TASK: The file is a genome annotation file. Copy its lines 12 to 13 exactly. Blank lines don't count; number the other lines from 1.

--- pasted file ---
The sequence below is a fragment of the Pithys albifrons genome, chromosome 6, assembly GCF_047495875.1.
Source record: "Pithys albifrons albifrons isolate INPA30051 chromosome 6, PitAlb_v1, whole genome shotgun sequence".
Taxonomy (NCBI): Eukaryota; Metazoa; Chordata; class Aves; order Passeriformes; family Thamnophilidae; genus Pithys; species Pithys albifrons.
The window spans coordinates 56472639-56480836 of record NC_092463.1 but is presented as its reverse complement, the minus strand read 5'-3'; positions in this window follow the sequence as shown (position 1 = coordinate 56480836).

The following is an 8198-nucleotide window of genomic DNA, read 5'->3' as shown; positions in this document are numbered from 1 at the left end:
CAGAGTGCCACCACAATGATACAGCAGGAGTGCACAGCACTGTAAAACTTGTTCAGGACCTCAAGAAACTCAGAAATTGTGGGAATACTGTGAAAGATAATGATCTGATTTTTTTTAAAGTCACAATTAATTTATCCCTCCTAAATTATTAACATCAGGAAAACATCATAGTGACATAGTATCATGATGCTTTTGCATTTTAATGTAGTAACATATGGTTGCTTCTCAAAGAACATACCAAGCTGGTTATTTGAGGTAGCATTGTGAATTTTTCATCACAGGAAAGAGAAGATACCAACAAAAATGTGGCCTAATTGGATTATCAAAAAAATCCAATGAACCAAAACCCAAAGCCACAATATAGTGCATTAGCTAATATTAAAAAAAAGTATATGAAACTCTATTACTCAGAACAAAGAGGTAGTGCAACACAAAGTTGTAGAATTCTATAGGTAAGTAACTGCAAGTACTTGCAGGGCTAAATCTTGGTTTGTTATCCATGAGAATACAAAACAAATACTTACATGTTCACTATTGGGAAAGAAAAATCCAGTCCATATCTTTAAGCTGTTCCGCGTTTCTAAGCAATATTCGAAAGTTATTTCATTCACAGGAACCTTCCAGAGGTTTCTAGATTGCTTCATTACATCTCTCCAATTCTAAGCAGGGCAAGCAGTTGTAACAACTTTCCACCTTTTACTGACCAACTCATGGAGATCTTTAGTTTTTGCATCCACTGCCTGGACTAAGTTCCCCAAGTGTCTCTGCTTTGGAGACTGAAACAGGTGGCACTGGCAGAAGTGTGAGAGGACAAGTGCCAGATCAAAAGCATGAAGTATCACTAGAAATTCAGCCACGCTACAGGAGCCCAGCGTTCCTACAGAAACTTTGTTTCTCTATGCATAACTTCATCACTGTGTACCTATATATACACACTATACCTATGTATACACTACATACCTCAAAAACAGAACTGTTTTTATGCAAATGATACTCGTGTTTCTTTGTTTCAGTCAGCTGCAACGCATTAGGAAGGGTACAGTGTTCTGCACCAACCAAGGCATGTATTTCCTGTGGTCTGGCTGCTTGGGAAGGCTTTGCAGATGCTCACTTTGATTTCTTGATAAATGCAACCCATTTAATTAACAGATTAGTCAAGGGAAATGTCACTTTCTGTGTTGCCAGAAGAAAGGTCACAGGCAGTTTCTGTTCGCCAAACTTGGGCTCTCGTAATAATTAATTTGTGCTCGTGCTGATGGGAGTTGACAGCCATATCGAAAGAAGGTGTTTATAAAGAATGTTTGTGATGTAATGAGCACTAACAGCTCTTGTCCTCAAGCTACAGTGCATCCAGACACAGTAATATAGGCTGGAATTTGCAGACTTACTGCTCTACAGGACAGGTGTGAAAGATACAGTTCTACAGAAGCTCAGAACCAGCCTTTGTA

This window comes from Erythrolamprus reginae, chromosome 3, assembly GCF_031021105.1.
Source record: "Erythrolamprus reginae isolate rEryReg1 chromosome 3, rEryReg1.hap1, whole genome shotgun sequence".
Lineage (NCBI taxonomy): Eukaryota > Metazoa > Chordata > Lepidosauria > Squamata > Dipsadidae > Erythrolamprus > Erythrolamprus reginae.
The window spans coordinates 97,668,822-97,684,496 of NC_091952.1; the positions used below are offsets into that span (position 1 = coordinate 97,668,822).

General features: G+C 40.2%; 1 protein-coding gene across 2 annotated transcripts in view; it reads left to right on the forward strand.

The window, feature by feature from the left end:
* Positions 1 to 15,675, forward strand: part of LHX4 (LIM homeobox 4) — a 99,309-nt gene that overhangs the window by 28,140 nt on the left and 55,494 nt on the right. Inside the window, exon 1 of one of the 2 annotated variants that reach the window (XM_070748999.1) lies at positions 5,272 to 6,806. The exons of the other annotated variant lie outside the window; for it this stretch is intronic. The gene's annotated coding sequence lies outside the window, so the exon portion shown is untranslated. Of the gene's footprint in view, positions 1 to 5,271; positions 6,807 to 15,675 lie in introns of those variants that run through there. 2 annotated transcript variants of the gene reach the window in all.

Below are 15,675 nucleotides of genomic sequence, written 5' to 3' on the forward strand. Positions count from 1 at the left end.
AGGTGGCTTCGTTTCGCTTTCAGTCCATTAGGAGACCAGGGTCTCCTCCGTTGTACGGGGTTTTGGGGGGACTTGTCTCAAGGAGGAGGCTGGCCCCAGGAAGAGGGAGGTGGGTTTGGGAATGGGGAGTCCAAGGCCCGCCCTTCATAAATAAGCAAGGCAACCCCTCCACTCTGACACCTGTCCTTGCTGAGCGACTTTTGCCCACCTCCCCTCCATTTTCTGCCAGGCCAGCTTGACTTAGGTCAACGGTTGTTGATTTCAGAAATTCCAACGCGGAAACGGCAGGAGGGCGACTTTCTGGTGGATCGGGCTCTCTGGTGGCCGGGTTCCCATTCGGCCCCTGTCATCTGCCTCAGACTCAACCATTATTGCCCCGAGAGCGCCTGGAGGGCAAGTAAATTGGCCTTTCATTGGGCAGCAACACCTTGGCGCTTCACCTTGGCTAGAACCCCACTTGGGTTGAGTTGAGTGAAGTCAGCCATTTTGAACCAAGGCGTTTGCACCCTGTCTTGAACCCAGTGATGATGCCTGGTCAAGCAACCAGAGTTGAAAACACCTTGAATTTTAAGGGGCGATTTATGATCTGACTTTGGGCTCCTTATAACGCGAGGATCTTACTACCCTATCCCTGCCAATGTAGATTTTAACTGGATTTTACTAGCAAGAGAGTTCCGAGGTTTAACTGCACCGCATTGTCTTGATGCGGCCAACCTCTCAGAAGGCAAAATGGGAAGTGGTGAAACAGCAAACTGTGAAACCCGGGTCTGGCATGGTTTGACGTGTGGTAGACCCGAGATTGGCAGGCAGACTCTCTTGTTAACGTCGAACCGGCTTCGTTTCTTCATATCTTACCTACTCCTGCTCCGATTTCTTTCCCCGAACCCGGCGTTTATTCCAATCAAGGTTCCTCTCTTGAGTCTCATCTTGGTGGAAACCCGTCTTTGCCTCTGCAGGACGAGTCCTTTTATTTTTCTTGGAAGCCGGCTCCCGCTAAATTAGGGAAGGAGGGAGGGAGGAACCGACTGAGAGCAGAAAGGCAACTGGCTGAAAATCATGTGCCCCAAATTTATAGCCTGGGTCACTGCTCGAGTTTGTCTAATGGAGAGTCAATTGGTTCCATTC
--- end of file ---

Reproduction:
The window, feature by feature from the left end:
* Positions 1 to 15,675, forward strand: part of LHX4 (LIM homeobox 4) — a 99,309-nt gene that overhangs the window by 28,140 nt on the left and 55,494 nt on the right. Inside the window, exon 1 of one of the 2 annotated variants that reach the window (XM_070748999.1) lies at positions 5,272 to 6,806. The exons of the other annotated variant lie outside the window; for it this stretch is intronic. The gene's annotated coding sequence lies outside the window, so the exon portion shown is untranslated. Of the gene's footprint in view, positions 1 to 5,271; positions 6,807 to 15,675 lie in introns of those variants that run through there. 2 annotated transcript variants of the gene reach the window in all.